Just shy of my thirtieth birthday, I found myself sitting in the waiting room of a thoracic surgeon’s office this morning. I was the youngest one in the room, a picture of perfect health on the outside and yet no different than any of the other patients, we were all there because something isn’t quite right on the inside. One, twenty, fifty, eighty –age is no match for the eccentricities of the body. The fact is, we’re all powerless to a certain degree.

My own journey to this “wait” actually started two years ago. After a routine physical examination, my doctor detected a small lump in the region of my thyroid. To be on the safe side, I was sent for an ultrasound. Fast forward a few months to the day that I found out I was pregnant with my son, only to get my ultrasound results on the same day – multiple nodules around the thyroid, with one measuring 1.0 cm, just within range for nuclear diagnosis. Because I was pregnant, no further testing could be done and I was scheduled for a follow-up ultrasound several months later. It was a bit of blow on what should have been a happy day, but I put it out of my mind and focused on my pregnancy.

Towards the end of my third trimester, I went for my second ultrasound and was happy to find out that the nodules seemed to have shrunk in size, some almost completely undetectable. I was thrilled and considered the nodules “case closed.” I knew that my doctor planned to continue routine annual ultrasounds but I honestly thought nothing would come of it. This past January, following my third ultrasound, I was shocked to find out that the nodules had grown again in size. The largest nodule was back within range for testing and I was sent to the hospital’s department of nuclear medicine. I went through a fairly painless two-day test with a radioactive isotope injection and thyroid scan. To be honest, those two days scared the hell out me, watching sick patients being wheeled in and out of the unit on gurneys. Suddenly, I found myself having to contemplate the fact that I too could end up on one of those gurneys or, worse still, another in the long list of people battling the big “C” that shall remain nameless. I didn’t want my mind to go there, but as a mother it did…I have a lot to live for.

Unfortunately the nuclear diagnosis did not give me the results I was hoping for. The largest of the nodules turned out to be “cold” – a foreign lump that is a non-active part of functioning thyroid. There is still a very small chance of malignancy, but the “cold” nodules are the ones that have to be analyzed further to rule out every possibility. And so I found myself at the surgeon’s office today, awaiting the next step.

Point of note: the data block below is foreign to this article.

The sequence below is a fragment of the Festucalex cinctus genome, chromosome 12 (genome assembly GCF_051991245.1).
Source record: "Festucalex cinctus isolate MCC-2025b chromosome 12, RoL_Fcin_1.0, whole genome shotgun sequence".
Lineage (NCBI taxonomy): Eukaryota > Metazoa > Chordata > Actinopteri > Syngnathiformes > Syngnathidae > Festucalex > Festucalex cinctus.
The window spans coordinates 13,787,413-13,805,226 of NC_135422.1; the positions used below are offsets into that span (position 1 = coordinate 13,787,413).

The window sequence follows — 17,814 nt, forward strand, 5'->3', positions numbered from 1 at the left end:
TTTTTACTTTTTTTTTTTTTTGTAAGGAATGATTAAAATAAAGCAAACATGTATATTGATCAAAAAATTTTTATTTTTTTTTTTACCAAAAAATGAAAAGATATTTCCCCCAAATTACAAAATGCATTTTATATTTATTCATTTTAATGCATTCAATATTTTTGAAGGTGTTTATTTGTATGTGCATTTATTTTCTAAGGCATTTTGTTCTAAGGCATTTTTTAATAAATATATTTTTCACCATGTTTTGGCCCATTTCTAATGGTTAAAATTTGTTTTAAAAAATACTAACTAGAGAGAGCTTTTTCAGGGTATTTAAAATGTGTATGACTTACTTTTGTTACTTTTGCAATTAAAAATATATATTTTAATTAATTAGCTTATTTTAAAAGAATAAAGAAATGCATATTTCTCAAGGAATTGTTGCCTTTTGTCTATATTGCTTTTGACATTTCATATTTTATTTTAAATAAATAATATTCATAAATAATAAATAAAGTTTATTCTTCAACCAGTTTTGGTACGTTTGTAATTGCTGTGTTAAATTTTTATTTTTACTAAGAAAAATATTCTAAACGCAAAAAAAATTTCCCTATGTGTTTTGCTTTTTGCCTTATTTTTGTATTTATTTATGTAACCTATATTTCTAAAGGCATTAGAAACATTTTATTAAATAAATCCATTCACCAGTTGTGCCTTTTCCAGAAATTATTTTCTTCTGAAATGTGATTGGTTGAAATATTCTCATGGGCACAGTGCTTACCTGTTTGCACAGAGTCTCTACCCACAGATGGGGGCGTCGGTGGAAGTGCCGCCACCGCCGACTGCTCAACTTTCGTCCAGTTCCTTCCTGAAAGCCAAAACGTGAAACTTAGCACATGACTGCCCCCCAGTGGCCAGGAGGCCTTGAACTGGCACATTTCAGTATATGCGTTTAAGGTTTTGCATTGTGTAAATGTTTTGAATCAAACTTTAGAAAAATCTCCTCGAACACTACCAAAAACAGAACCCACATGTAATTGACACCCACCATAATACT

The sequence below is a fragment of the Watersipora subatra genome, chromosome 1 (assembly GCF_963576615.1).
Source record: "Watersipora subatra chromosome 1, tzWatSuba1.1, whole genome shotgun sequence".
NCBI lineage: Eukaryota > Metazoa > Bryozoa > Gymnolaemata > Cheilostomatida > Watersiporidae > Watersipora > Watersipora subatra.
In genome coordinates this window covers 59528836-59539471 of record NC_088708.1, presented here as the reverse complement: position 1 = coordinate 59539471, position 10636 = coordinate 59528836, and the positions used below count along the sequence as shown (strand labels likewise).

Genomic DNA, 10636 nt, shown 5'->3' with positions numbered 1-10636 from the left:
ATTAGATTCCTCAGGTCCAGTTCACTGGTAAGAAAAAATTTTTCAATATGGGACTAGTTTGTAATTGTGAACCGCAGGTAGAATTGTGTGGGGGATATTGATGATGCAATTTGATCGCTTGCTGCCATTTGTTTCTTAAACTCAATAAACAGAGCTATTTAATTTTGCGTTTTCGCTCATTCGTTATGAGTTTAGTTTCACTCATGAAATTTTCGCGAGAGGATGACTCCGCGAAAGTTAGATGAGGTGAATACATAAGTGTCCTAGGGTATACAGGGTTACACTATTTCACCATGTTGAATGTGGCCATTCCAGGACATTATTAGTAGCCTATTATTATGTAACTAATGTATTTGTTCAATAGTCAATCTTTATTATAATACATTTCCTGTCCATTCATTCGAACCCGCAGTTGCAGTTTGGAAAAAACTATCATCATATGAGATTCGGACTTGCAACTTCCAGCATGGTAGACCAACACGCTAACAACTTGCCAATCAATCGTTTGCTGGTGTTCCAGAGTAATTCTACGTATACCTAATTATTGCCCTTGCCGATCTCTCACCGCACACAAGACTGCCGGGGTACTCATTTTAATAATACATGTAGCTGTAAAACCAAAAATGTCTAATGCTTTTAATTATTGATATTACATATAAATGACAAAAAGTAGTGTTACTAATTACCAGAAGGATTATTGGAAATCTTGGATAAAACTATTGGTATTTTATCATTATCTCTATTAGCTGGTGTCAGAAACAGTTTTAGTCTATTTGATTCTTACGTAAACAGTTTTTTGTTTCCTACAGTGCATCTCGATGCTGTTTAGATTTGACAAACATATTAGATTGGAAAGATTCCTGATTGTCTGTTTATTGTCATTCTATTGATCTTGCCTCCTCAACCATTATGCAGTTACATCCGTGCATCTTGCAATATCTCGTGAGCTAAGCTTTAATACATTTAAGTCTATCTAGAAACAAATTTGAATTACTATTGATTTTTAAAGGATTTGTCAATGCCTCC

My meeting was a little more grim than anticipated. While I knew that he would recommend a biopsy, I did not know that I would likely still need surgery to remove at least half of my thyroid. The problem with fine-needle aspiration biopsy is that it often yields false positives. In the presence of any positive marker for cancer cells, the nodule must be removed along with surrounding tissue. That half of my thyroid would then be sent for further testing to determine whether the original biopsy was in fact positive or negative. It is invasive, but it would also be a final answer. So, I could very well end up with half a thyroid even if nothing turns out to be wrong and thus begins a life of daily medication, hormones, etc. In short, this is not a problem that can simply disappear – I have to deal with whatever comes my way, bad, good or otherwise.

On a more positive note, this is treatable. Even in the worst case scenario, my odds of living a long, productive and normal life are good...and there is no point putting the cart before the horse right now. I thank my lucky stars that I care enough about myself to have yearly medical examination and I hug my family a little bit tighter these days.